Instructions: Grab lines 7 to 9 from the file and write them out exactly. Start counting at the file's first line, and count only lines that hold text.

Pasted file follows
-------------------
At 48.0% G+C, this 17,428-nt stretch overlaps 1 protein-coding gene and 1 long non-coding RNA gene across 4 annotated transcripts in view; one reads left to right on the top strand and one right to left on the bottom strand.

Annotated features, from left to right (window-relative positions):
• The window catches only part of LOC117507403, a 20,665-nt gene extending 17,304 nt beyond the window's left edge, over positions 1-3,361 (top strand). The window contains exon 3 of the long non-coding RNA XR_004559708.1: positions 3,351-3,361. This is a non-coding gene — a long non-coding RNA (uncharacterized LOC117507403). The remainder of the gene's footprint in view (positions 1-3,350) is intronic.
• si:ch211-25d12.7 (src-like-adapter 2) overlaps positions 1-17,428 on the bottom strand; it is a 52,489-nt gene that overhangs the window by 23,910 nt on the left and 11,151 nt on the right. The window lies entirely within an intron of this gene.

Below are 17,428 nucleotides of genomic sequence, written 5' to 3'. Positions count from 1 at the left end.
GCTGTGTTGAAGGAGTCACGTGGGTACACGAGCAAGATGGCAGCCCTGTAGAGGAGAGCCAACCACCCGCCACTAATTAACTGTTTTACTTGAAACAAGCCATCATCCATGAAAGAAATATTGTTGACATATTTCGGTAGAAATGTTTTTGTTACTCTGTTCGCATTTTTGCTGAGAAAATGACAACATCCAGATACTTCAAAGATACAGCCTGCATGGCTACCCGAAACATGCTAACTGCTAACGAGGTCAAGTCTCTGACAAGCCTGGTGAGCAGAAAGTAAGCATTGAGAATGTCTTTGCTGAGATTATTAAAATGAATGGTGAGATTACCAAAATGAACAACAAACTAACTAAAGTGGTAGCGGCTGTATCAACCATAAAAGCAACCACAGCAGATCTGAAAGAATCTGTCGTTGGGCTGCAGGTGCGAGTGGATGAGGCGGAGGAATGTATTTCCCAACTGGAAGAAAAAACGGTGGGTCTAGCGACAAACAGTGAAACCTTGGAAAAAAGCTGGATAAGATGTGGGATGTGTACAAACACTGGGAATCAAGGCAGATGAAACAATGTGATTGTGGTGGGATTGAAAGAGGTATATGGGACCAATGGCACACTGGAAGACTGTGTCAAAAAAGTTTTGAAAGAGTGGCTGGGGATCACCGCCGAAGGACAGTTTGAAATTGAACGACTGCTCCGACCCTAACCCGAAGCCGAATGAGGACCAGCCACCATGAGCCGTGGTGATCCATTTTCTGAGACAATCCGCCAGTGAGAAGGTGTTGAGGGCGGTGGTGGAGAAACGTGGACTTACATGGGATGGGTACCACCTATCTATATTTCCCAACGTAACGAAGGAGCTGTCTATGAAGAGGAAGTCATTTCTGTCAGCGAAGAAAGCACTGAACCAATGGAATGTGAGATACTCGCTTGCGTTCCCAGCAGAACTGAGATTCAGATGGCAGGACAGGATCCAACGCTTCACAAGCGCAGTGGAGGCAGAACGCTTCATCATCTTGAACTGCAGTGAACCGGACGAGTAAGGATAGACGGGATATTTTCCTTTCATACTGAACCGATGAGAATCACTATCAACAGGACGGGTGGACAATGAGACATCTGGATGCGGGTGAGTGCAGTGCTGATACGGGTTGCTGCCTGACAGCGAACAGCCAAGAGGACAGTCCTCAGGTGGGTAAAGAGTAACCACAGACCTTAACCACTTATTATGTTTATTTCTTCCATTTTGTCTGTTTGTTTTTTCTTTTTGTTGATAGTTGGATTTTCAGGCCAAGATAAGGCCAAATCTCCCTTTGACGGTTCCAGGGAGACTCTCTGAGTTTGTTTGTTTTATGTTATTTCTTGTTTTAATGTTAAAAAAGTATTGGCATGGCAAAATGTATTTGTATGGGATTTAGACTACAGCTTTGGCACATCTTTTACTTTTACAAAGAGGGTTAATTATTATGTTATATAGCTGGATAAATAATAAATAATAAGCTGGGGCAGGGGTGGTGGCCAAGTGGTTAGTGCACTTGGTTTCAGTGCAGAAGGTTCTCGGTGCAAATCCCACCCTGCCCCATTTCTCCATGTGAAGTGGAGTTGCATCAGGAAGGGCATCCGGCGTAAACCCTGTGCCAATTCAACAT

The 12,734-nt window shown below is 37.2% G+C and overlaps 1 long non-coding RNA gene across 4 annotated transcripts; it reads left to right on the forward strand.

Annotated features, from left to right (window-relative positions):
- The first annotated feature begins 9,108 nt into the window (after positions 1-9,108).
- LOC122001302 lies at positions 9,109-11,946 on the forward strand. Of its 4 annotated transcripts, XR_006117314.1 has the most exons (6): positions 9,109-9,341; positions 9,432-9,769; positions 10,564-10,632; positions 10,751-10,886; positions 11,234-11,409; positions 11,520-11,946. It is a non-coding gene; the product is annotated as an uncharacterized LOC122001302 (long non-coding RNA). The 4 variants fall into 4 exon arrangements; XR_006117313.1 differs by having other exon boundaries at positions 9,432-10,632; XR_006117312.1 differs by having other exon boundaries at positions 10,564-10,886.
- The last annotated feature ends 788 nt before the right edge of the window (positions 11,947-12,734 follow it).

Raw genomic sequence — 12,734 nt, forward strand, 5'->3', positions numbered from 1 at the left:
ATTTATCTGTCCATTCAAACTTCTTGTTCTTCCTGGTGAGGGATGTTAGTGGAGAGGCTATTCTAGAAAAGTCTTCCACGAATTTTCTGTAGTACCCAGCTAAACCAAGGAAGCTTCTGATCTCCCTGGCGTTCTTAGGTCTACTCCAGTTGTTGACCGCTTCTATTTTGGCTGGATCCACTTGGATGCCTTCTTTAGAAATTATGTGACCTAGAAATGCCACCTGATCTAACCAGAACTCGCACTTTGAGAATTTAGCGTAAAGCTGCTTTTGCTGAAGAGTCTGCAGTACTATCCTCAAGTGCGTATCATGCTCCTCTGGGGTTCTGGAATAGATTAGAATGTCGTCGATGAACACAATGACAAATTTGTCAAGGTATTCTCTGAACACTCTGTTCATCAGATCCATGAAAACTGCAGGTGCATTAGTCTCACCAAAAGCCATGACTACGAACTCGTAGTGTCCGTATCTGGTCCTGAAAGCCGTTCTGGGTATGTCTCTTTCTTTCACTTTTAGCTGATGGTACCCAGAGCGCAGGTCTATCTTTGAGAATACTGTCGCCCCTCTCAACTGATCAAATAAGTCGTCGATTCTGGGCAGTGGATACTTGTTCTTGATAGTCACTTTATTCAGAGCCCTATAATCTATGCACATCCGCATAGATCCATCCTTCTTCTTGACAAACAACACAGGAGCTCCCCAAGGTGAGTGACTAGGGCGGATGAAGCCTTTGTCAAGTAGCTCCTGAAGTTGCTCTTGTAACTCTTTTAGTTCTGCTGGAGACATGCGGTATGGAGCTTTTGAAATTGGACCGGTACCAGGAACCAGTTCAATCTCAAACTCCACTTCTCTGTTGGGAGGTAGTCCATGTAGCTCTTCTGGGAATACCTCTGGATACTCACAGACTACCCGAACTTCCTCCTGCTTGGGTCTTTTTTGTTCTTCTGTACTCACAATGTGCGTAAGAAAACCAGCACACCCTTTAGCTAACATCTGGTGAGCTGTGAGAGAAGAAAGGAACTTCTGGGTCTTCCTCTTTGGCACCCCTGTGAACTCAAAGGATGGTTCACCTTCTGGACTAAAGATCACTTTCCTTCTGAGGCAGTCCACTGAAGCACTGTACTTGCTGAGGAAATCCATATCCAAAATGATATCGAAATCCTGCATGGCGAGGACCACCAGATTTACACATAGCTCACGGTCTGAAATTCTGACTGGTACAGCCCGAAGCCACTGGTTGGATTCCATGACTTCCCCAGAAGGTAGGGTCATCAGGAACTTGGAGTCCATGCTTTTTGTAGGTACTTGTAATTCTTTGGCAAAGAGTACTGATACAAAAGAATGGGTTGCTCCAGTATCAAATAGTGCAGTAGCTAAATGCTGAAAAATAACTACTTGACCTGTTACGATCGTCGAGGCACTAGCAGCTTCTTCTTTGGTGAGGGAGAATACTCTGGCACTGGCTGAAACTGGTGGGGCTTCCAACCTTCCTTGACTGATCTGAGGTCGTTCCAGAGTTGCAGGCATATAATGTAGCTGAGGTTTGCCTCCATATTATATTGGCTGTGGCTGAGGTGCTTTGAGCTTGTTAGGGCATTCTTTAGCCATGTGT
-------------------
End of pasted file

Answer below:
The 12,734-nt window shown below is 37.2% G+C and overlaps 1 long non-coding RNA gene across 4 annotated transcripts; it reads left to right on the forward strand.

Annotated features, from left to right (window-relative positions):
- The first annotated feature begins 9,108 nt into the window (after positions 1-9,108).